Jean-Louis Comolli
Président du festival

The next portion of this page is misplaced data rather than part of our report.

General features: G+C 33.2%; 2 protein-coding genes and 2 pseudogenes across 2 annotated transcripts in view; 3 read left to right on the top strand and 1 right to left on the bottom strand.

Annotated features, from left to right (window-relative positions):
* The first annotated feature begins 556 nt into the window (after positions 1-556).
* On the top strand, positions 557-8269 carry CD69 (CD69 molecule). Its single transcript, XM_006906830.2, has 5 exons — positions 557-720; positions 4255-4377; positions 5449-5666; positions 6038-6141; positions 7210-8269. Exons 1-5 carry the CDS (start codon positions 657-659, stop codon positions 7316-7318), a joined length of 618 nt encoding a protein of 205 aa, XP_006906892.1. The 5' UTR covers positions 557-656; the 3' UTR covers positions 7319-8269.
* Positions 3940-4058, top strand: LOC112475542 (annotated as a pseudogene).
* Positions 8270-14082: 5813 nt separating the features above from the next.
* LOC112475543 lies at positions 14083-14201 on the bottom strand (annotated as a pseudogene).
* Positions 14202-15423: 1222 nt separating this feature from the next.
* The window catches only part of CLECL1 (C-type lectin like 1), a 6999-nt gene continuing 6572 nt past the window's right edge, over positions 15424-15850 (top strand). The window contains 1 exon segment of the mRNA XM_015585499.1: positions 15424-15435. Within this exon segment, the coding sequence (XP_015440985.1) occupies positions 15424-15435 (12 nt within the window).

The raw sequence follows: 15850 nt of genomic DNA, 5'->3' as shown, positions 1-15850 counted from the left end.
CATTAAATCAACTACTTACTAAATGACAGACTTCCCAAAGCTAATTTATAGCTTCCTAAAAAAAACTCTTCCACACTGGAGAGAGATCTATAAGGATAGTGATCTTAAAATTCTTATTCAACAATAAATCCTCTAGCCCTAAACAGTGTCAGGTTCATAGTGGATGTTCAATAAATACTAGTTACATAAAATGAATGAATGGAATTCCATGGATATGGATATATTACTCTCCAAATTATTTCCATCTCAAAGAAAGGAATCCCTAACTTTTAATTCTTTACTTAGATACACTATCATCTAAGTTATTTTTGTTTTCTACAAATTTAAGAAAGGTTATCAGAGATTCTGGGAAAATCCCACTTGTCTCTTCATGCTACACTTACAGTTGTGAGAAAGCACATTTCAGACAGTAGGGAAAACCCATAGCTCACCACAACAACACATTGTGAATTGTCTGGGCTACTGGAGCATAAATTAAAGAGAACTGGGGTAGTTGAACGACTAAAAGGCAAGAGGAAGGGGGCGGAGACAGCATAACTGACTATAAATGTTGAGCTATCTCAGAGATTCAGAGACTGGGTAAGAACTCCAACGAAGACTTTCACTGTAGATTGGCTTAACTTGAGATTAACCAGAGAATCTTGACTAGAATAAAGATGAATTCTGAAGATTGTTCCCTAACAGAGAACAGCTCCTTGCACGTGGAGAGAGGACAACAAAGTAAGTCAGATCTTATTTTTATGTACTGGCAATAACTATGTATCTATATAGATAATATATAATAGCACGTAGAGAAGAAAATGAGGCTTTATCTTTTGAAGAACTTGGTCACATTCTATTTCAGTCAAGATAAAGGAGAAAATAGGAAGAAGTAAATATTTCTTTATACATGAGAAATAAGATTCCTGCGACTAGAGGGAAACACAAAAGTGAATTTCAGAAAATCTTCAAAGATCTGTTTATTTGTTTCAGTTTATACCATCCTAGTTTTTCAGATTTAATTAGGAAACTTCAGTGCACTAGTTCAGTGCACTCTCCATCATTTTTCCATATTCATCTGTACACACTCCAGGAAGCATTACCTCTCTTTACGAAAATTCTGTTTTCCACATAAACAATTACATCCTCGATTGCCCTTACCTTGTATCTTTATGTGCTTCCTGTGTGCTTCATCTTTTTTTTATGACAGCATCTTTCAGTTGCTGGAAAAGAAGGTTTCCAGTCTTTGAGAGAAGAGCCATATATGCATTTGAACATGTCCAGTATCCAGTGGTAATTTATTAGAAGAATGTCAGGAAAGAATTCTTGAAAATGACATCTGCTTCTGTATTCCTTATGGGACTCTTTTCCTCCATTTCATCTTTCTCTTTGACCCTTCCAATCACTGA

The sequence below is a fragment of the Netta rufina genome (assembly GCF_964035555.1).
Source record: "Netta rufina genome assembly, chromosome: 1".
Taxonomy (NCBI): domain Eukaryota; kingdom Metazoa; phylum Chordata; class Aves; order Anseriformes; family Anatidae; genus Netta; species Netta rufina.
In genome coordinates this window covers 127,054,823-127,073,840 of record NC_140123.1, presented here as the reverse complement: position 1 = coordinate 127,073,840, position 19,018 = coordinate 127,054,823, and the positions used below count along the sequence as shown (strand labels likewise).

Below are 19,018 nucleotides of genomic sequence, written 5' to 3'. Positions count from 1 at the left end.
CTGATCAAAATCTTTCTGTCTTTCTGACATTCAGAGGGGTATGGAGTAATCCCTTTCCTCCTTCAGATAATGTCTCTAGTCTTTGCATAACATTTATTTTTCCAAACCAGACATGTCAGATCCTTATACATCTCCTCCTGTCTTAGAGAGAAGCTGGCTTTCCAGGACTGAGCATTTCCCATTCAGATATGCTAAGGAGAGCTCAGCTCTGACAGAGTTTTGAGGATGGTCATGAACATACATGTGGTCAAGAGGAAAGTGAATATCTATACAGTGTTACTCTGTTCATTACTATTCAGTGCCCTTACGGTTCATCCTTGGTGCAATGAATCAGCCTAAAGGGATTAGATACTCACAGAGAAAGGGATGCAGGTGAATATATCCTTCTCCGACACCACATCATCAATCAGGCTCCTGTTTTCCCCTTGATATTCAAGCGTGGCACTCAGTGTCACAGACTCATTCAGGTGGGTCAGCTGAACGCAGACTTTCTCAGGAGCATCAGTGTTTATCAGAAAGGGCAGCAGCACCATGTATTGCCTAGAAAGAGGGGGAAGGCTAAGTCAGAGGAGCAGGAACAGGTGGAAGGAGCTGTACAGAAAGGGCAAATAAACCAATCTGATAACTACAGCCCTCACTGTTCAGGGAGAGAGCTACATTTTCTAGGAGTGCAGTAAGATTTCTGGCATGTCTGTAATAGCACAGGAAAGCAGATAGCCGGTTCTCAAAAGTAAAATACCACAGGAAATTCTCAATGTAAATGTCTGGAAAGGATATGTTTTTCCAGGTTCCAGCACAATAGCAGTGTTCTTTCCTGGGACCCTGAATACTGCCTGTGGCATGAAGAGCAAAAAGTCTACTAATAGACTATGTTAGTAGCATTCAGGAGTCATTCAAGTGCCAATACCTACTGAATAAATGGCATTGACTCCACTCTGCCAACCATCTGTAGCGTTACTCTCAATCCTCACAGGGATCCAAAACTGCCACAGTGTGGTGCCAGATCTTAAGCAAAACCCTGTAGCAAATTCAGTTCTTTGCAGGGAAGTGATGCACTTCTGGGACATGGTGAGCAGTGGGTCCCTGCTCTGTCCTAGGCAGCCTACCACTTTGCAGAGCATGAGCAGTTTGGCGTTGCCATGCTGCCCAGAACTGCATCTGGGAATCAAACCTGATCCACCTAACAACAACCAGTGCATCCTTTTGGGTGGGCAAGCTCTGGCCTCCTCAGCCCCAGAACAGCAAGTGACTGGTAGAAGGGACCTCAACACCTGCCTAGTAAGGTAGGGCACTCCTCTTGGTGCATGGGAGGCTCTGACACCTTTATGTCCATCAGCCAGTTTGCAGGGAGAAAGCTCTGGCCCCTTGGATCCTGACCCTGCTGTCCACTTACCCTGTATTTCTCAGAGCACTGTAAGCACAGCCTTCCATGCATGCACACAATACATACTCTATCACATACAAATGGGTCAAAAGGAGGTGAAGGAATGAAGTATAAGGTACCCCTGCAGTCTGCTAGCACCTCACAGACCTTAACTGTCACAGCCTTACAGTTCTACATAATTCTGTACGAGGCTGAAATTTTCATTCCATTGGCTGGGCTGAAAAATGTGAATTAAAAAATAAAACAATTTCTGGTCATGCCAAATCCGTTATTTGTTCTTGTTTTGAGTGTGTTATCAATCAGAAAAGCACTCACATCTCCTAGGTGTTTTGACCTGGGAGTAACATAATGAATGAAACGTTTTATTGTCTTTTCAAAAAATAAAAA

This is only the third Anûû-rû âboro festival but clearly the documentary film genre it represents has already left a deep imprint on New Caledonia. What makes documentaries compelling (and fairly universally successful) ? They focus on ’real people’ (not actors), in their ’real lives’ (not on sets) and ’real activities’ (fishers fishing, farmers tending their fields, workers on the building site, etc.). Life as truly lived is the subject. We are not told stories, we are given the facts. The issue of truth is raised. This is also what journalism (print media and television) is interested in. Documentary films often cover the same topics and show the same world as television current affairs or news features. And claim to show the same truths. The similarity stops there. And that is also where the gulf opens between the two approaches. The journalist’s approach never leaves us any freedom to give our own meaning to what is seen and heard. The journalist acts as a guide for the blind and deaf, describing what we see as if we were incapable of understanding it otherwise. Like a big brother who holds our hand because he has no confidence in us. Television journalism treats us like children ; documentary film sees us as responsible men and women, interested in other people and other ways of living and thinking, if we are left free to judge in our own way, with our own ideas, whatever they may be. Documentary film addresses specific audiences and talks to them of singular people and situations. Each person is unique and documentary film endeavours to reveal everyone’s special individuality, so precious in an era when capital treats humans as commodities and jettisons them like rubbish. Unfortunately, television journalism is in step with the social norm. It is obsessed by the calculation of consequences as if it were an organ of political power – and maybe in fact it is. Documentaries and current affairs programmes are alike but different. Documentary film embodies the freedom of the viewer. Television current affairs programmes wants control. The choice between the two is a preference for one kind of society over another.